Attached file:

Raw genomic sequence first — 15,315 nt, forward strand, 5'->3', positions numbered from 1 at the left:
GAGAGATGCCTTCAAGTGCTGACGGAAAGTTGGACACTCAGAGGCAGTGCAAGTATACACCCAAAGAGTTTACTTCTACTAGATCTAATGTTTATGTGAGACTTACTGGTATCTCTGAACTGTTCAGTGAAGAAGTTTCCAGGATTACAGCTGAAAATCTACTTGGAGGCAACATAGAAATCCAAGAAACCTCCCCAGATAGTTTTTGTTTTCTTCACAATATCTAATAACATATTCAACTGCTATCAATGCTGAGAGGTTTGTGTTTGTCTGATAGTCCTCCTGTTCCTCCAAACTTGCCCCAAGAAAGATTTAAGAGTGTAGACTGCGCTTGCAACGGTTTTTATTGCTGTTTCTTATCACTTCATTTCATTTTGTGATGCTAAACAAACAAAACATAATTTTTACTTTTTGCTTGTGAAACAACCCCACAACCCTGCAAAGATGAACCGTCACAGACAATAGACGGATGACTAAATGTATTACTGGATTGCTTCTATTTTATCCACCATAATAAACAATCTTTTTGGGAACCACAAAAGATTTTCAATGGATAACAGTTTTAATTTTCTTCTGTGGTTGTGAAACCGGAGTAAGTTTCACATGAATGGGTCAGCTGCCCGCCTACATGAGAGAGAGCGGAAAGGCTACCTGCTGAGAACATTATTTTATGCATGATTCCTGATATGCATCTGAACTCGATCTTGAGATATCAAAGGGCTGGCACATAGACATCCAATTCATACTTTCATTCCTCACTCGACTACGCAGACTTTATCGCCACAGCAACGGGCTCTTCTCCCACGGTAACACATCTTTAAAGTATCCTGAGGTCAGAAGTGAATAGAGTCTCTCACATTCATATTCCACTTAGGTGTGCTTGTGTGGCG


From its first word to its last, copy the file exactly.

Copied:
Raw genomic sequence first — 15,315 nt, forward strand, 5'->3', positions numbered from 1 at the left:
GAGAGATGCCTTCAAGTGCTGACGGAAAGTTGGACACTCAGAGGCAGTGCAAGTATACACCCAAAGAGTTTACTTCTACTAGATCTAATGTTTATGTGAGACTTACTGGTATCTCTGAACTGTTCAGTGAAGAAGTTTCCAGGATTACAGCTGAAAATCTACTTGGAGGCAACATAGAAATCCAAGAAACCTCCCCAGATAGTTTTTGTTTTCTTCACAATATCTAATAACATATTCAACTGCTATCAATGCTGAGAGGTTTGTGTTTGTCTGATAGTCCTCCTGTTCCTCCAAACTTGCCCCAAGAAAGATTTAAGAGTGTAGACTGCGCTTGCAACGGTTTTTATTGCTGTTTCTTATCACTTCATTTCATTTTGTGATGCTAAACAAACAAAACATAATTTTTACTTTTTGCTTGTGAAACAACCCCACAACCCTGCAAAGATGAACCGTCACAGACAATAGACGGATGACTAAATGTATTACTGGATTGCTTCTATTTTATCCACCATAATAAACAATCTTTTTGGGAACCACAAAAGATTTTCAATGGATAACAGTTTTAATTTTCTTCTGTGGTTGTGAAACCGGAGTAAGTTTCACATGAATGGGTCAGCTGCCCGCCTACATGAGAGAGAGCGGAAAGGCTACCTGCTGAGAACATTATTTTATGCATGATTCCTGATATGCATCTGAACTCGATCTTGAGATATCAAAGGGCTGGCACATAGACATCCAATTCATACTTTCATTCCTCACTCGACTACGCAGACTTTATCGCCACAGCAACGGGCTCTTCTCCCACGGTAACACATCTTTAAAGTATCCTGAGGTCAGAAGTGAATAGAGTCTCTCACATTCATATTCCACTTAGGTGTGCTTGTGTGGCG